Sylvia Miles

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Sylvia Miles
Sylvia Miles on Duval Street.jpg
Sylvia Miles on Duval Street during the filming of 92 in the Shade in November 1974.
Born (1924-09-09) September 9, 1924 (age 93)[1]
New York City, New York, U.S.
Alma mater Actors Studio
Occupation Actress
Spouse(s)
Gerald Price (m. 1952; div. 1960)
Ted Brown (m. 1963; div. 1970)

Sylvia Miles (born September 9, 1924) is an American film, stage and television actress, twice nominated for an Academy Award.

Early life[edit]

Miles was born in New York City and raised in Greenwich Village, where her father is believed to have worked as a furniture maker.[2] Her date of birth is September 9, and her birth year has been generally reported as 1932, but, since at least 1976, Miles has consistently given her year of birth as 1934. Her date of birth was given as September 9, 1924 on an I-94 entry card from a 1962 flight she took from London to New York.[3] Her parents, whose names she gave as "Reuben and Belle", were both Jewish, but Miles' birthname remains unknown.[4]

Career[edit]

In the early 1960s, Miles played the role of "Sally" in the pilot episode of what would become The Dick Van Dyke Show, which was later taken by Rose Marie for the series.[5] She also appeared in two 1960s episodes of Naked City, including once as a lovely barfly attempting to communicate with a psychotic Jack Warden.

One of Miles' best-known roles was in Midnight Cowboy as an aging Park Avenue kept-woman who invites Joe Buck (Jon Voight) up to her penthouse apartment for sex. The role earned her an Oscar nomination in 1969 for Best Supporting Actress, despite only appearing on screen for about six minutes.[6] She received a second Oscar nomination for her slightly larger role (eight minutes) as Best Supporting Actress in 1975 for her role in Farewell, My Lovely.[5]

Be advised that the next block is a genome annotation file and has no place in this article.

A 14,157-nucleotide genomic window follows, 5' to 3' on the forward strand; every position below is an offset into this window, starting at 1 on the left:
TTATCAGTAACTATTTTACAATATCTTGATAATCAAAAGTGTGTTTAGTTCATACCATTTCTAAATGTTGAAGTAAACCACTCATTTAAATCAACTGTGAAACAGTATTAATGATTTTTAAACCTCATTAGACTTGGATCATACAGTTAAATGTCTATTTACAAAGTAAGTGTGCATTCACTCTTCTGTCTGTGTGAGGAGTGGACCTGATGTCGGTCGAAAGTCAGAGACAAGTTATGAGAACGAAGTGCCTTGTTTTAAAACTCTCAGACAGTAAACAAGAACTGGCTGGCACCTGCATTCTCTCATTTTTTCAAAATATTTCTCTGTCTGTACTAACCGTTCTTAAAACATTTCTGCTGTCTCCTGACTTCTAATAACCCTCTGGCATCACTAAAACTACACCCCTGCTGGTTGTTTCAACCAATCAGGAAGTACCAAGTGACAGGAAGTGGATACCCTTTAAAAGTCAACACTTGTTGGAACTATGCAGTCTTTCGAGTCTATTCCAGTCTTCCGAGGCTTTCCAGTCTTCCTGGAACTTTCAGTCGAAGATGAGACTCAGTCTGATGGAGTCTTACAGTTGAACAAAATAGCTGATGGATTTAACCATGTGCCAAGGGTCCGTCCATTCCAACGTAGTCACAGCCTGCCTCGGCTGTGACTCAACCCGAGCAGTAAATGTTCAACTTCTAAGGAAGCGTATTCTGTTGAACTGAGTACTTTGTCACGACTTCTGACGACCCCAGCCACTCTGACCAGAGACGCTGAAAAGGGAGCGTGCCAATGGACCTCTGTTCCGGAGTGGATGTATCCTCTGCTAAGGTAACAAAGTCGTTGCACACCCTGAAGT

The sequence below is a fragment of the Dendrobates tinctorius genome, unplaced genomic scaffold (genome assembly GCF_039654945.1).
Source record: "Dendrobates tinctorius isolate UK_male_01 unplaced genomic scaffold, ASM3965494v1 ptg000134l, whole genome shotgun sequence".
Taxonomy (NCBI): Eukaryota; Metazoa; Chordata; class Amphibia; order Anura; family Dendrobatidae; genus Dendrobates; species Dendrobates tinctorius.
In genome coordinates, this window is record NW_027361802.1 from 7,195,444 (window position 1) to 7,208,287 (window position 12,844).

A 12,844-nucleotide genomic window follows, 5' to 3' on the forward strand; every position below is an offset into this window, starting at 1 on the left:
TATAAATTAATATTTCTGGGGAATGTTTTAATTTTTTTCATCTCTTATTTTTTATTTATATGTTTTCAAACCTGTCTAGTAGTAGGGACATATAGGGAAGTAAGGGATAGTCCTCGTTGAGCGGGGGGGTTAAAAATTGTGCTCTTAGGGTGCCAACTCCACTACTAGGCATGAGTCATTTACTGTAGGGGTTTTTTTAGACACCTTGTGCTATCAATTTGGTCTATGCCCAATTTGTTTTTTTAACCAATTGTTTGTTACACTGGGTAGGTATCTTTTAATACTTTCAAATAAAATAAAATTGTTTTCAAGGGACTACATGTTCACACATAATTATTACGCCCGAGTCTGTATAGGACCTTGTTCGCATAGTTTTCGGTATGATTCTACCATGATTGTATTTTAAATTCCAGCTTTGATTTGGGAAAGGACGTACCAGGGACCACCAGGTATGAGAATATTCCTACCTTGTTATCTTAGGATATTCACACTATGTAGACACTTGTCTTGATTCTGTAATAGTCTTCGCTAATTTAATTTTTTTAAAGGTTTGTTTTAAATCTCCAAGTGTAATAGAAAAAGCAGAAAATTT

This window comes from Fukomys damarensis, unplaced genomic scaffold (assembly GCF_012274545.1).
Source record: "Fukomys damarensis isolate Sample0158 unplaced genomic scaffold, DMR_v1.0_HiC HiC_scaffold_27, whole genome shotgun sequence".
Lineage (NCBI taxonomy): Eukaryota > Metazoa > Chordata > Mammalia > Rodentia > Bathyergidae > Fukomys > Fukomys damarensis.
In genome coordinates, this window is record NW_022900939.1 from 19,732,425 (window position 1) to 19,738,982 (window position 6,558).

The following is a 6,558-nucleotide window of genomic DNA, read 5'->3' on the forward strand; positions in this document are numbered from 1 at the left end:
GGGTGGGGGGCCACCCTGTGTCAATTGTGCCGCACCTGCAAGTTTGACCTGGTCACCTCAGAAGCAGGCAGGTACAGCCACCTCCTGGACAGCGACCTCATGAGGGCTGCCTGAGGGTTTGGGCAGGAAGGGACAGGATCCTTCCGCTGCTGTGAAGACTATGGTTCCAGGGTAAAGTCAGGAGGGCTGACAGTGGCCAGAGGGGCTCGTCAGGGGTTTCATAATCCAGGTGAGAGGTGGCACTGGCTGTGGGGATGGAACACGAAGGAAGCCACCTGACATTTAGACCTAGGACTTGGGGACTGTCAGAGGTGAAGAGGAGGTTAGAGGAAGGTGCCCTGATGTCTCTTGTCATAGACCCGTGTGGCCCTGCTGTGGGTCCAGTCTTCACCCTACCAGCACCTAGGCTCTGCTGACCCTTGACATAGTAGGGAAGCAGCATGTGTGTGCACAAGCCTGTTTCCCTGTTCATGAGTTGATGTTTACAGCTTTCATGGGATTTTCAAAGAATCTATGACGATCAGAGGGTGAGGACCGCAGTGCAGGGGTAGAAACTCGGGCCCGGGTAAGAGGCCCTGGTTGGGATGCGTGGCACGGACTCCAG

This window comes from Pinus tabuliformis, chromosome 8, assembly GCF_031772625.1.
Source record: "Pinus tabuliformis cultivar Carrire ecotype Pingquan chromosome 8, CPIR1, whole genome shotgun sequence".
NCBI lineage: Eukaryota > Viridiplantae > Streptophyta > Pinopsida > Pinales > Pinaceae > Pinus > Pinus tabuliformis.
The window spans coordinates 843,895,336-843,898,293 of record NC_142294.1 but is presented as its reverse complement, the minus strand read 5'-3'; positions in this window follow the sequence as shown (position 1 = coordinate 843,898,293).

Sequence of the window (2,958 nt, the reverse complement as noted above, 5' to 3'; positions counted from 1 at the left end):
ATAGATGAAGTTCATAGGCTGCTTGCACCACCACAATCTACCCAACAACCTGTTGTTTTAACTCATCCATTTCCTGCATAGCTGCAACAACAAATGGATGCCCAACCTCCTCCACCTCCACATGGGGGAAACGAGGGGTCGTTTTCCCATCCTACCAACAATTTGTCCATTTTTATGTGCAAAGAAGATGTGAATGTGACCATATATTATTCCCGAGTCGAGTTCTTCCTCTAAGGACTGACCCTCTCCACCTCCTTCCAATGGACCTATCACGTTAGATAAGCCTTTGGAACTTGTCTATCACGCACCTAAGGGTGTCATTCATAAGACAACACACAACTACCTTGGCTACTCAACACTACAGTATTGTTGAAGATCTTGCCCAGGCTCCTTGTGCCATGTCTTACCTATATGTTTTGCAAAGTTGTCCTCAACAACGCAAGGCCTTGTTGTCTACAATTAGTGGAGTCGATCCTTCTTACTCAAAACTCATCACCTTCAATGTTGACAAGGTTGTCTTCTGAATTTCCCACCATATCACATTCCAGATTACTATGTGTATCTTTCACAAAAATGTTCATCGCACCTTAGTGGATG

In 1978, she had a cameo role in the Indian suspense film Shalimar. She appeared in the 1982 film version of Agatha Christie's Evil Under the Sun, portraying a Broadway producer, one of her more mainstream film roles. She played real estate agent Dolores in the Oliver Stone film Wall Street (1987), a role she would reprise in Wall Street: Money Never Sleeps (2010).

Over the years, Miles has become a cult figure, both for her ties to avant-garde personalities (including Andy Warhol and Paul Morrissey) and her increasingly bizarre appearance over the years and her willingness to attend any public function. Wayland Flowers and his puppet Madame first uttered the widely quoted line "Sylvia Miles and Andy Warhol would attend the opening of an envelope." In 1976, People Magazine repeated the same joke without citing a source.[2][7] Miles starred in Warhol's 1972 film Heat. She also was featured in mainstream films including 92 in the Shade, Critical Condition, The Great Scout & Cathouse Thursday, Crossing Delancey and the 1989 comedy She-Devil, in which she played the mother of Meryl Streep's character.

In a New York restaurant in 1973 she publicly dumped a plate of food onto critic John Simon's head for his insulting comments about her in a review.[8] Miles has been less active since 1999, with a few roles on television such as Sex and the City and One Life to Live, and in the films Go Go Tales and Wall Street: Money Never Sleeps.

Selected filmography[edit]

Health issues[edit]

On May 30, 2014, it was reported that Miles had been hospitalized with apparent severe anemia.[9]

See also[edit]

References[edit]

  1. ^ IMMIGRATION I-94 FORM RE-ENTRY TO UNITED STATES FROM LONDON, UK, March 28, 1962 (via ancestry.com); accessed October 18, 2017.
  2. ^ a b Judy Kessler. "What Would a Manhattan Party Be Without the Ubiquitous Sylvia Miles?", People Magazine, October 18, 1976, Vol. 6 No. 16
  3. ^ Ancestry.com: New York State, Passenger and Crew Lists, 1917-1966 (March 28, 1962); accessed October 18, 2017.
  4. ^ Stark, John (October 10, 1988). "Forget That Trinket in Her Right Hand—Actress Sylvia Miles' Biggest Fan Is Sylvia Miles". People. Archived from the original on December 31, 2016. Retrieved January 1, 2017. 
  5. ^ a b New York Times profile of Miles, nytimes.com, April 15, 1981; accessed January 1, 2017.
  6. ^ Miles' profile, filmsite.org; accessed November 20, 2014.
  7. ^ Gaines, Steven (May 20, 2010). "The Envelope Please". nymag.com. Archived from the original on June 26, 2015. Retrieved August 22, 2015. 
  8. ^ NPR website referencing John Simon-Sylvia Miles altercation, npr.org; accessed October 8, 2014.
  9. ^ "Sylvia Miles ailing", pagesix.com, May 30, 2014; accessed October 8, 2014.

External links[edit]